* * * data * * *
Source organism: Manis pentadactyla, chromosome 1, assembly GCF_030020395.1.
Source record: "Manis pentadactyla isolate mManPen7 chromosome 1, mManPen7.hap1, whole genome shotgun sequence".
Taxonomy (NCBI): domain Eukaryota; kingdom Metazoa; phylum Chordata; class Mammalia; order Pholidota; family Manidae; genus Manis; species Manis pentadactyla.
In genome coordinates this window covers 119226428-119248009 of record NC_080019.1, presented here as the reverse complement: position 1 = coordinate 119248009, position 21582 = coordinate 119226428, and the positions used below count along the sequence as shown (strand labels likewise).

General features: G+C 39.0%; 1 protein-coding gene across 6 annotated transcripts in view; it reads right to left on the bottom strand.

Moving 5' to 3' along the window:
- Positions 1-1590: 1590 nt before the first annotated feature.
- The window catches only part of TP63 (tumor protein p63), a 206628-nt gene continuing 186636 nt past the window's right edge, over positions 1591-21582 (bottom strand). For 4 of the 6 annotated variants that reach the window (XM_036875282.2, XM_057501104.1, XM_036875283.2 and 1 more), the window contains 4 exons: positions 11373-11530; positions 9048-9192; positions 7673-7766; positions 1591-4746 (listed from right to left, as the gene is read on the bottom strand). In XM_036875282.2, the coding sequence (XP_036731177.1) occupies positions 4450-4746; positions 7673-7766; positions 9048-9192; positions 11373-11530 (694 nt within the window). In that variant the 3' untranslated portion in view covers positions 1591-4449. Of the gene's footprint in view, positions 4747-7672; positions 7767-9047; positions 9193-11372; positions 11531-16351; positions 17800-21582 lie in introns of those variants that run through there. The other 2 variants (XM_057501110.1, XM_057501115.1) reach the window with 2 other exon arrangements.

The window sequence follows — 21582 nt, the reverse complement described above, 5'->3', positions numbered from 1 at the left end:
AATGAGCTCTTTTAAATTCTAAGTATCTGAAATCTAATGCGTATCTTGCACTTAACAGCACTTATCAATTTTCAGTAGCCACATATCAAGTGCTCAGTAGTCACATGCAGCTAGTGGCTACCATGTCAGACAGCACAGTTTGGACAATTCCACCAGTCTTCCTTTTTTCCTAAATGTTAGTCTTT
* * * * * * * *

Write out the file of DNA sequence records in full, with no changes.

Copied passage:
Source organism: Manis pentadactyla, chromosome 1, assembly GCF_030020395.1.
Source record: "Manis pentadactyla isolate mManPen7 chromosome 1, mManPen7.hap1, whole genome shotgun sequence".
Taxonomy (NCBI): domain Eukaryota; kingdom Metazoa; phylum Chordata; class Mammalia; order Pholidota; family Manidae; genus Manis; species Manis pentadactyla.
In genome coordinates this window covers 119226428-119248009 of record NC_080019.1, presented here as the reverse complement: position 1 = coordinate 119248009, position 21582 = coordinate 119226428, and the positions used below count along the sequence as shown (strand labels likewise).

General features: G+C 39.0%; 1 protein-coding gene across 6 annotated transcripts in view; it reads right to left on the bottom strand.

Moving 5' to 3' along the window:
- Positions 1-1590: 1590 nt before the first annotated feature.
- The window catches only part of TP63 (tumor protein p63), a 206628-nt gene continuing 186636 nt past the window's right edge, over positions 1591-21582 (bottom strand). For 4 of the 6 annotated variants that reach the window (XM_036875282.2, XM_057501104.1, XM_036875283.2 and 1 more), the window contains 4 exons: positions 11373-11530; positions 9048-9192; positions 7673-7766; positions 1591-4746 (listed from right to left, as the gene is read on the bottom strand). In XM_036875282.2, the coding sequence (XP_036731177.1) occupies positions 4450-4746; positions 7673-7766; positions 9048-9192; positions 11373-11530 (694 nt within the window). In that variant the 3' untranslated portion in view covers positions 1591-4449. Of the gene's footprint in view, positions 4747-7672; positions 7767-9047; positions 9193-11372; positions 11531-16351; positions 17800-21582 lie in introns of those variants that run through there. The other 2 variants (XM_057501110.1, XM_057501115.1) reach the window with 2 other exon arrangements.

The window sequence follows — 21582 nt, the reverse complement described above, 5'->3', positions numbered from 1 at the left end:
AATGAGCTCTTTTAAATTCTAAGTATCTGAAATCTAATGCGTATCTTGCACTTAACAGCACTTATCAATTTTCAGTAGCCACATATCAAGTGCTCAGTAGTCACATGCAGCTAGTGGCTACCATGTCAGACAGCACAGTTTGGACAATTCCACCAGTCTTCCTTTTTTCCTAAATGTTAGTCTTT